The last time I looked through the gate at the Secret Garden was about 3 years ago when there was very little remaining of the former rose garden. At that time, Paul Dixon and others were appealing for people to help them develop a community garden on the site. A few years down the line, it's looking really good, with a vegetable garden, a pond, a wet area, some flower beds like this one made form railway sleepers in an interesting way:
There were some lovely flowers like this Dahlia:
To find out more about the Secret garden, visit:

The pear juice is still as tasty as the day it was squeezed after 6 days in the fridge.

Sunday, 20 October 2013

Christine Smith at the Beehive

I missed the opening night of Christine's work at the Beehive and so took a few photos of the exhibition the other night when listening to Ben Sures.
Those of you who know the Beehive will know that there are 2 main walls where exhibitions are hung, to the left and right of the window of the bar on the right as you enter the pub.

 Above an Avebury series of drawings, and below the rest of the exhibition
And a close up of the pictures above:
Do go along and have a look.

My Alternative Gallery

It's not easy displaying works by other artists in a house where an artist lives, creates and displays their work. A solution can be to use a downstairs toilet as a 'Lav Gallery', here's mine, largely featuring the work of Jane Milner-Barry:

On the top row, 3 fabulous flower paintings which were above the door to Jane's studio during SOS, I couldn't believe they didn't sell, so bought them myself.
Underneath a lovely painting done in the grounds of a cottage we stayed in near Hay on Wye, and below that an Agave in Madrid's Botanic Gardens.
On the top right, there's another MB of flowers which was a wedding card.
There are also cards of paintings by Eric Ravilious and Louis Turpin and embroidery by Janet Haigh.

Anna Dillon's paintings of the North Wessex Downs in the Library Corridor in October

Anna Dillon has painted a series of 10 of the most iconic features of the North Wessex Downs Area of Outstanding Natural Beauty; the paintings can be seen with text explaining more about each feature, in the Central Library corridor adjacent to the cafe.
Above a poster advertising the exhibition and displaying all 10 works.
The corridor display, beautifully hung and well documented paintings.
 Above the 'Kennet and Avon Canal', with an example of the sort of detail Anna has employed for each painting.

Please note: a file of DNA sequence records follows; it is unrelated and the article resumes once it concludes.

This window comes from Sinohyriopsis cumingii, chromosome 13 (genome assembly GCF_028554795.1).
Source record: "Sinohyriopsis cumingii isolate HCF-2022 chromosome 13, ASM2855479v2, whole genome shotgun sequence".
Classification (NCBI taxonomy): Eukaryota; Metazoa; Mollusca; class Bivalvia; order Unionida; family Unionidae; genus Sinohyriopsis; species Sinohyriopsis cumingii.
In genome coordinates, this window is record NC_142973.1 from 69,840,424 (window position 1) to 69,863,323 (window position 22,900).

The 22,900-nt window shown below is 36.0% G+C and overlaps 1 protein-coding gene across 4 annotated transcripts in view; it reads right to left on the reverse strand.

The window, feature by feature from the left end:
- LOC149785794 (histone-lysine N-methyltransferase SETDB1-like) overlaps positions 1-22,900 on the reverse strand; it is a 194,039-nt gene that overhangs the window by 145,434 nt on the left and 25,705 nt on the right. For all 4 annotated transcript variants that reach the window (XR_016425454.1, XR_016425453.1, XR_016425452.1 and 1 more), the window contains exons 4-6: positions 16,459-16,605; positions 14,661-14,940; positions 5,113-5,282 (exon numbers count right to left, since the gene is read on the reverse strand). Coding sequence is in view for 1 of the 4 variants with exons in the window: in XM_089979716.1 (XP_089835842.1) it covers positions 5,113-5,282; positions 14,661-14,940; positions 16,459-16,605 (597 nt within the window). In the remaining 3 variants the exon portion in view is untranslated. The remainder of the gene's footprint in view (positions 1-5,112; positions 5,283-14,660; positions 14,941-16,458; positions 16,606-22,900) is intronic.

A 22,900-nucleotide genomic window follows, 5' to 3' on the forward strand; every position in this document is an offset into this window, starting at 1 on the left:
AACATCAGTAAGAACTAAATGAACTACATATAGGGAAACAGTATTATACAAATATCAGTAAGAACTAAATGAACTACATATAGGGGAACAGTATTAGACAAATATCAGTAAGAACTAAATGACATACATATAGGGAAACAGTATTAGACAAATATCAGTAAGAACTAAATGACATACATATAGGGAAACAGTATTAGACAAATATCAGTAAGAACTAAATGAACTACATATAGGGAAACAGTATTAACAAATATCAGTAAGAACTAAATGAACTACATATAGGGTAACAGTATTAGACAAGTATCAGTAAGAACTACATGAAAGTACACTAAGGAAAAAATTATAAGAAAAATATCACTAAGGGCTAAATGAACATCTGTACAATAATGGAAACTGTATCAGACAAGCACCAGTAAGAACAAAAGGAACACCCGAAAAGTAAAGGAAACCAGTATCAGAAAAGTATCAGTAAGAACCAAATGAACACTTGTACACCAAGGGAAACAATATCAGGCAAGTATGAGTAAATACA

Above 'Wittenham Clumps'.
 'Wilton Windmill' above.
Anna has written quite a bit about herself, included here in case you are unable to visit the exhibition.
Many more things happen at the library, I'll add a list below soon.

Is this a trompe l'oeil?

Which is a real bottle?

In this case, because the red wine has been drunk, it's very obviously the bottle on the left.

I looked up the term trompe l'oeil, and from the definition below, I am not sure the painted wooden bottle qualifies.
The fine art term trompe l'oeil is French and means to "trick the eye."
In visual art, the French term is used (as there is no English word) for the style of painting that fools the eye into thinking the painting is something real. It is often used in murals to give the appearance that a solid wall is a space opening up further into the distance.
Trompe l'oeil is also a decorative painting finish that transforms a plain plaster wall into one that looks like speckled marble.
Renaissance painters were fond of using trompe l'oeil painting techniques.

The October Window Gallery

After looking at the Swines exhibition in the main Artsite Gallery, I walked past the Window Gallery, it looked so lovely, I took a general photo and then a few close ups:
 The arrangement of the work is very good, and both signs look good. So much better than obscuring the 'Window Gallery' lettering and having the framer's sign above the window!
Above Sam Silverton's ceramic pieces, and her details.
Above a drawing of the model at Juliet Woods' drawing session on the 5th of October. You will need to go to the Window Gallery to see it without reflections.
A glorious mosaic torso possibly by Lynette Thomas.
Above mosaics by Paula Sullivan, again with reflections.
More reflections, and no attributions on these.
I think these may be Sally Taylor's paintings.
More on the artists taking part here and also details of how to hire the Window Gallery. I realise comparing this exhibition with SOS ones, it's much better not to have paintings behind the pillar in the window.